MAKING A MEAL OF IT
The sacramental nature of the British family meal has been lost. Can it now be regained?
I am not sure who first coined the phrase ‘cash-rich, time-poor’, but I think it is a clever way of spinning a more unpalatable truth: we have lots of money and brittle relationships. Time is the currency of relationships and these have become devalued by our addiction to work. A recent survey by the National Centre for Social Research (NCSR) looked into changing work patterns and found that the conventional working week of Monday to Friday, nine to five is a thing of the past. Among families with dependent children where at least one parent works, only 17% do their work within these hours. If both parents work the figure is less than 1%. As a result of these findings, the NCSR had to alter the parameters of its intended research to call unconventional hours anything outside the hours of 8am to 7pm.
One large casualty lies prone among the clutter of these long working hours, and that is the family meal time. According to the 2004 National Family Mealtime Survey, 20% of those asked sat down to eat together once a week or less. Of those who did eat together, 75% watched TV while they ate.
The survey found that children often had meals alone in their bedrooms while watching TV or playing computer games. The charity Raisingkids launched a campaign two years ago called Back to the Table. Although its title has an unfortunate echo of a now infamous campaign of the Major government, there is great merit in its goals. Research has shown how shared family meal times build relationships and strengthen communication, help teenagers cope with the stresses of adolescence, lead to better nutrition and foster rituals, giving shape and meaning to family life. Harvard researchers have even concluded that family dinners are more important to a child’s language development than reading or playing with them.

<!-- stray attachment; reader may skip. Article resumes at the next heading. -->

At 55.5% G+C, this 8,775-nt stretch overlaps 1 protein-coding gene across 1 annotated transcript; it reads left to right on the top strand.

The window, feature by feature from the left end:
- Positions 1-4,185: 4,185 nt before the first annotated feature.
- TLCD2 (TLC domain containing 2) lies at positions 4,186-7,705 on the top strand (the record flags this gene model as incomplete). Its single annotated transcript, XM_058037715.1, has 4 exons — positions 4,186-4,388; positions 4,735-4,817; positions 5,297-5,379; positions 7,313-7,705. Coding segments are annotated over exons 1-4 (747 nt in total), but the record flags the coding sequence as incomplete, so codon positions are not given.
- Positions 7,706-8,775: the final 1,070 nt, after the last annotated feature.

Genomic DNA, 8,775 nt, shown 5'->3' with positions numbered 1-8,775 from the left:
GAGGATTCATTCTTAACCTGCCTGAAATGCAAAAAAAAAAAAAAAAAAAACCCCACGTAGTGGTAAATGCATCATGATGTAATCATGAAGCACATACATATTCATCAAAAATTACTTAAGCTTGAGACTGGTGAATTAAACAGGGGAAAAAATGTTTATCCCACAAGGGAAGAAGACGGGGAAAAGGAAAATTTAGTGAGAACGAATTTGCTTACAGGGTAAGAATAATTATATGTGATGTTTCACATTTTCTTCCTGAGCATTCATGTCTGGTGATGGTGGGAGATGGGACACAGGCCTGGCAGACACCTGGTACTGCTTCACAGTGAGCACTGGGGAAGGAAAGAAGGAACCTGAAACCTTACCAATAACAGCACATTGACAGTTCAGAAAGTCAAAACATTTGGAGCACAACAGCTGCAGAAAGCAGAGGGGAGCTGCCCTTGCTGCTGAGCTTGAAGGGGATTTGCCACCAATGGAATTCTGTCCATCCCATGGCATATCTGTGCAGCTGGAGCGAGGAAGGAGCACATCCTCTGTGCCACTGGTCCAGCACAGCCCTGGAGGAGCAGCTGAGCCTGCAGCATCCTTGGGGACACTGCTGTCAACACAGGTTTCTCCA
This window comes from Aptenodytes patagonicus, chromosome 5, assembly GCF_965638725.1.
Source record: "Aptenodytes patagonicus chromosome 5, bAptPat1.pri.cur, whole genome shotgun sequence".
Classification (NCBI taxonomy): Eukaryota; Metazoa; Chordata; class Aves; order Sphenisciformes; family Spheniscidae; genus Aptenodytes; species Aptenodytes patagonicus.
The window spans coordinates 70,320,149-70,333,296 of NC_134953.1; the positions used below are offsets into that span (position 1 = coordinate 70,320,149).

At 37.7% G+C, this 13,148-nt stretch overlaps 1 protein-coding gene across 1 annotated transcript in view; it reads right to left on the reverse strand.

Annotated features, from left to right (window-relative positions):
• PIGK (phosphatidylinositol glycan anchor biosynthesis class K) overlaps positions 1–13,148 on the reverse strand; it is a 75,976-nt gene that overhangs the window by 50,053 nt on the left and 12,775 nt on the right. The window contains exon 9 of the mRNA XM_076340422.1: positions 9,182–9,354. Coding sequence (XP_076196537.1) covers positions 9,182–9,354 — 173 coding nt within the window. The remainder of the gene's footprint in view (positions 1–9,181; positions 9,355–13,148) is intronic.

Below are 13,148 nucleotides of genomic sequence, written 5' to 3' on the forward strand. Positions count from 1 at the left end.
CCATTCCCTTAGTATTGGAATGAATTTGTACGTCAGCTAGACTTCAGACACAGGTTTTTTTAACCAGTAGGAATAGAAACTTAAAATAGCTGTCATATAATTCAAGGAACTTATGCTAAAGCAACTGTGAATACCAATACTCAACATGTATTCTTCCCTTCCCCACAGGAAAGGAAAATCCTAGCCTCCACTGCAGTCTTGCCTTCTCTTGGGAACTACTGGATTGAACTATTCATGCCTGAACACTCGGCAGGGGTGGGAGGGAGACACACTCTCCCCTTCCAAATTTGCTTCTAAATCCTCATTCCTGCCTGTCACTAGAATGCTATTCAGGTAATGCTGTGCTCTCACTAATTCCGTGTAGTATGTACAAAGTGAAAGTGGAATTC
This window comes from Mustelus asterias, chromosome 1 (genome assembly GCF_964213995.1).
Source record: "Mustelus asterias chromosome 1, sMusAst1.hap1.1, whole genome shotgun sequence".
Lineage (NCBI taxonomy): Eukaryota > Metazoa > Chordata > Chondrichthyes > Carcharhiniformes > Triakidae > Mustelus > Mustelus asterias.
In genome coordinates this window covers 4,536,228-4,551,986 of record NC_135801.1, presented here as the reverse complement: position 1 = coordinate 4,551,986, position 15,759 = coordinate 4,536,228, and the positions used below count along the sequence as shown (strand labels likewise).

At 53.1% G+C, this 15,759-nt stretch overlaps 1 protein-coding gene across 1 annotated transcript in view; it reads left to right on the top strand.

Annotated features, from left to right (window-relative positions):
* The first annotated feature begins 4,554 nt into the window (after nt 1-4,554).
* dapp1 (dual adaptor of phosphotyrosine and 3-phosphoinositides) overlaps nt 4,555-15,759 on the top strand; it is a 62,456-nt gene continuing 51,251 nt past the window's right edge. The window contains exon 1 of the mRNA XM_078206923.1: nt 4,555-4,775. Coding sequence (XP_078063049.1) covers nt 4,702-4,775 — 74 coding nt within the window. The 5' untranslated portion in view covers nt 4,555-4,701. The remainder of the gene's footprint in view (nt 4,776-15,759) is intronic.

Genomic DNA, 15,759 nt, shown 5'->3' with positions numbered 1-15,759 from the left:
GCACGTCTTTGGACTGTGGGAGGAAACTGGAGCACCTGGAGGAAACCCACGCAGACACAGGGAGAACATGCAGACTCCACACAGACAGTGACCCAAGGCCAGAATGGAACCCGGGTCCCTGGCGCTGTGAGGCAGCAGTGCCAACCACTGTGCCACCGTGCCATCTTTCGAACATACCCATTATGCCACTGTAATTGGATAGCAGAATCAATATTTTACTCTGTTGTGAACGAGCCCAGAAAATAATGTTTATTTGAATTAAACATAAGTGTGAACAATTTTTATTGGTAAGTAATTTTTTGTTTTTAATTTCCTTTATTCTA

Households without a regular shared mealtime are prey to the phenomenon of living together apart, where tensions are created by the absence of communication. I do not wish to idealise mealtimes. Working most evenings I feel like a variant of Lynne Truss’ book: Eats, Washes up, Leaves, and often have little energy spare to engage at a deep level while eating. Yet I have never regretted a family mealtime because they somehow give shape to our identity together. There is, in other words, a sacramental feel to them. Perhaps it is no co-incidence that family meals remain a stronger component of unhurried continental Roman Catholic life than they are of frenetic Protestant Britain.
Our Christian identity is firmly shaped by the gathering of a particular group of friends round an evening meal. Oscar Wilde once said that after a good dinner one can forgive anybody, even one’s own relatives. I doubt he had the last supper in mind, but it lends an extra poignancy to the observation. Until we stop making a virtue out of being short of time, and also give people the unconditional permission to leave work on time, we will remain relationally poorer than we ought. The outcomes of which, incidentally, cost us a lot of money.
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